The Columban church and the Celtic Christianity it embodied seems to have been confronted by the centralising orthodoxy of the Roman Catholic church after Columba’s death. Some would say that the dispute was essentially about the dating of Easter and the proper way to have your hair cut but there was surely more to it than that. John Purser notes: “The Celtic church was distinct in philosophy, organisation, language use, literary style, aspects of order of service, calendrical calculation, physical appearance of its monks, appearance of its script, form of the cross, and, now, the character of its music insofar as it has survived in the Inchcolm Antiphoner.” Whatever the intricacies of its distinctive identity, the outcome of the confrontation with the increasingly centralised religious structure was that the establishment orthodox Roman church prevailed and the priorities of Celtic attention to the local were put under pressure. But literature – any art worth having – always comes from real people in actual places, never from centralised dictat. The lesson is there for us, clear to see.

Columba was one of a number of characters whose lives became the subject of hagiography, or proto-biography, in later centuries. These include, from the 12th century, the lives of St Nynia, or Ninian, St Kentigern, or Mungo, and St Margaret. These figures all still have specific local associations in Scotland. The Holy Isle, off the coast of Arran near Lamlash, was the home of St Molaise (or Laisren, to give him his Irish name) and his cave can still be visited and you can drink from the well of pure water beside it. In Glasgow, when you visit the Cathedral, you can go down to Mungo’s crypt. When you travel west along the Clyde to Dumbarton Rock, the ancient capital of Al Clud, later called Strathclyde, you will be standing where Mungo is supposed to have met Merlin.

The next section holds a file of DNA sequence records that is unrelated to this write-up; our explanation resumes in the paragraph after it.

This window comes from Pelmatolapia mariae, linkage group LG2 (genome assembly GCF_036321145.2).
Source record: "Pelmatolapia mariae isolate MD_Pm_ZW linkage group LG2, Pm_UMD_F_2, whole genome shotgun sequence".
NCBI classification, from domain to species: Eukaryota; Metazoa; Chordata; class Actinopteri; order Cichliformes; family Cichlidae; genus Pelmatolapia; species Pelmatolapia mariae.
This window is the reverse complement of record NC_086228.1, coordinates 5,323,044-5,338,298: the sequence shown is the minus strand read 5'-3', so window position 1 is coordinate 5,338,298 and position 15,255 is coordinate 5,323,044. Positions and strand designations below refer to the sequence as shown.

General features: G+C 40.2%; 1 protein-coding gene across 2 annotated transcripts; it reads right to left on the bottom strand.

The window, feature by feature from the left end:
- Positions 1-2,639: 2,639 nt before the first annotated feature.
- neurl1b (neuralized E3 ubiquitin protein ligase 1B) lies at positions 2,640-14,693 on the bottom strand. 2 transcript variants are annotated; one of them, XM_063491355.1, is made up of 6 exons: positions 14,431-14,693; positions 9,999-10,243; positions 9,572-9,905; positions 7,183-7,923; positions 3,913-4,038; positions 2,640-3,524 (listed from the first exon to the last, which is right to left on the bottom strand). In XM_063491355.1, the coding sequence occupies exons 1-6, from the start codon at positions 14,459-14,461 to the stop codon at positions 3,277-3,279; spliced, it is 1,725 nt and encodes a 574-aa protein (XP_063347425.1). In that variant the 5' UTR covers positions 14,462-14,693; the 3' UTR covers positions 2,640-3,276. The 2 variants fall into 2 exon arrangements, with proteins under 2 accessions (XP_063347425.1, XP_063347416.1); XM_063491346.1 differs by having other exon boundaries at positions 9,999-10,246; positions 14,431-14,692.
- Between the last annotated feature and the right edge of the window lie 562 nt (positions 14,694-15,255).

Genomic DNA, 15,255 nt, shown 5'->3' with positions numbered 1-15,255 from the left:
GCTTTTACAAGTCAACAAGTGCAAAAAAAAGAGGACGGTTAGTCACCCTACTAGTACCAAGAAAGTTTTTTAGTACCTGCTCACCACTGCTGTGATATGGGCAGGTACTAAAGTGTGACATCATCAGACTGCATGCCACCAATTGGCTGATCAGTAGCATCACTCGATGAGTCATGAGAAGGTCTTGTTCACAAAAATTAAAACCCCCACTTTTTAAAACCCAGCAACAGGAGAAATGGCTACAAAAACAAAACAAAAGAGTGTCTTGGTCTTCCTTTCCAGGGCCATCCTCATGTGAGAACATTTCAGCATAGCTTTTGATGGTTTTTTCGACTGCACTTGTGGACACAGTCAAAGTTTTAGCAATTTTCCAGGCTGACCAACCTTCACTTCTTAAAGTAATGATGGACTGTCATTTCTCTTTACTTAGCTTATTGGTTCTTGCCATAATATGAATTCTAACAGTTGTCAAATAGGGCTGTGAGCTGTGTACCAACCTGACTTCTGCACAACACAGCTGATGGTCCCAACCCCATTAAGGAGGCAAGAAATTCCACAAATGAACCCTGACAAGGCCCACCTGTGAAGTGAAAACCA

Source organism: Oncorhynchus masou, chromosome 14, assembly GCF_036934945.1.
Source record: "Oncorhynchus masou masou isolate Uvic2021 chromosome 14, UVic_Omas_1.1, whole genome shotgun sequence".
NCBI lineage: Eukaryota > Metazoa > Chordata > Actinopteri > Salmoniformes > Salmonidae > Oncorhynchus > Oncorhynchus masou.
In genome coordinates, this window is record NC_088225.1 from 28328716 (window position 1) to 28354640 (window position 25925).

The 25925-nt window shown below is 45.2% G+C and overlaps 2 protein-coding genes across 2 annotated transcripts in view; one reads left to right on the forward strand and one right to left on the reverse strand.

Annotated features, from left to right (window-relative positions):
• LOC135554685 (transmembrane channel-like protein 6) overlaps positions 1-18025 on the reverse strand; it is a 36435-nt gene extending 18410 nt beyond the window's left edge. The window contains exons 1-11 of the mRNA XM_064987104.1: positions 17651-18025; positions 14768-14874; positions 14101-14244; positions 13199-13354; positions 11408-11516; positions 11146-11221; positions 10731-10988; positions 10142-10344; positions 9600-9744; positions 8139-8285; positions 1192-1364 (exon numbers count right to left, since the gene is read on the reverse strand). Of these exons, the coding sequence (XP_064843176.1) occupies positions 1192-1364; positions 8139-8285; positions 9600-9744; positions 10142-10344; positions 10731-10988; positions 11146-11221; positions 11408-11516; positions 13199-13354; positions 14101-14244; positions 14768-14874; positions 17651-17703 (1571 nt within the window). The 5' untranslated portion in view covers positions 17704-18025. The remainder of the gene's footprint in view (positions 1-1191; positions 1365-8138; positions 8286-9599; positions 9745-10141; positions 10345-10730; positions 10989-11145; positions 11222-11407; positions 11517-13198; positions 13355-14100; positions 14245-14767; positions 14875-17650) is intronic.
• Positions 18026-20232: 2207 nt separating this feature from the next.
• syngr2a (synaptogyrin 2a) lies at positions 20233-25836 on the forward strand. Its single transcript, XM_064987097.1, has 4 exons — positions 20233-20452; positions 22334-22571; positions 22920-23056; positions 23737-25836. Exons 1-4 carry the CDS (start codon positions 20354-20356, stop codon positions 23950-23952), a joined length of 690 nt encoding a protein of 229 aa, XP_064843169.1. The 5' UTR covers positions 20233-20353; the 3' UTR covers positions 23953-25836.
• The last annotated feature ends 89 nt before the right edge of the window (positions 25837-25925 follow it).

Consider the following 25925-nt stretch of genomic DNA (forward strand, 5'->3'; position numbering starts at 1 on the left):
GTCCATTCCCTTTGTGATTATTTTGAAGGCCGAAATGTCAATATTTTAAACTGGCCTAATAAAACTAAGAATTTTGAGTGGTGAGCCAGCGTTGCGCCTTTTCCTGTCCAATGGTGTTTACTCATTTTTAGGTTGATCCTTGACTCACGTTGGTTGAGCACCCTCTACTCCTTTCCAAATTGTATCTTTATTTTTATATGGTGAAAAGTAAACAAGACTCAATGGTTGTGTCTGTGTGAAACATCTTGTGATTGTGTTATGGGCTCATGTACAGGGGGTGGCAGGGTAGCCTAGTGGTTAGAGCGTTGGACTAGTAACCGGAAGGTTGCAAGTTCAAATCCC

In legend, the Rock is also associated with Mordred, villain of the Arthurian stories. The name Dumbarton means the fortress of the Britons, that is, the Celts who spoke Old Welsh or Cymric, the language in which our earliest poem, The Gododdin, is written. Modern research has unearthed music and texts from the early Christian periods and recordings have been made of Columban plainchant and the vespers and matins for the feast of St Kentigern. In the 20th century, the composer

Thomas Wilson (1927-2001) in his St Kentigern Suite (1986), commemorated beautifully the legends depicted in the crest of the city of Glasgow:

This is the bird that never flew
This is the tree that never grew
This is the bell that never rang
This is the fish that never swam

In the stories of Mungo, each of these negative images registers a problem which the saint solves. Wilson’s music intensely and under-statedly represents this: each piece gives us a knotted problem and then, its resolution. Edwin Morgan, in a poem that is chiselled into the pavement in Candleriggs, a street in the Merchant City just south-east of Glasgow’s George Square, takes these images and makes strange and intriguing affirmations of them:

Praise for the tree that growled but grew
Praise for the bird that fainted but flew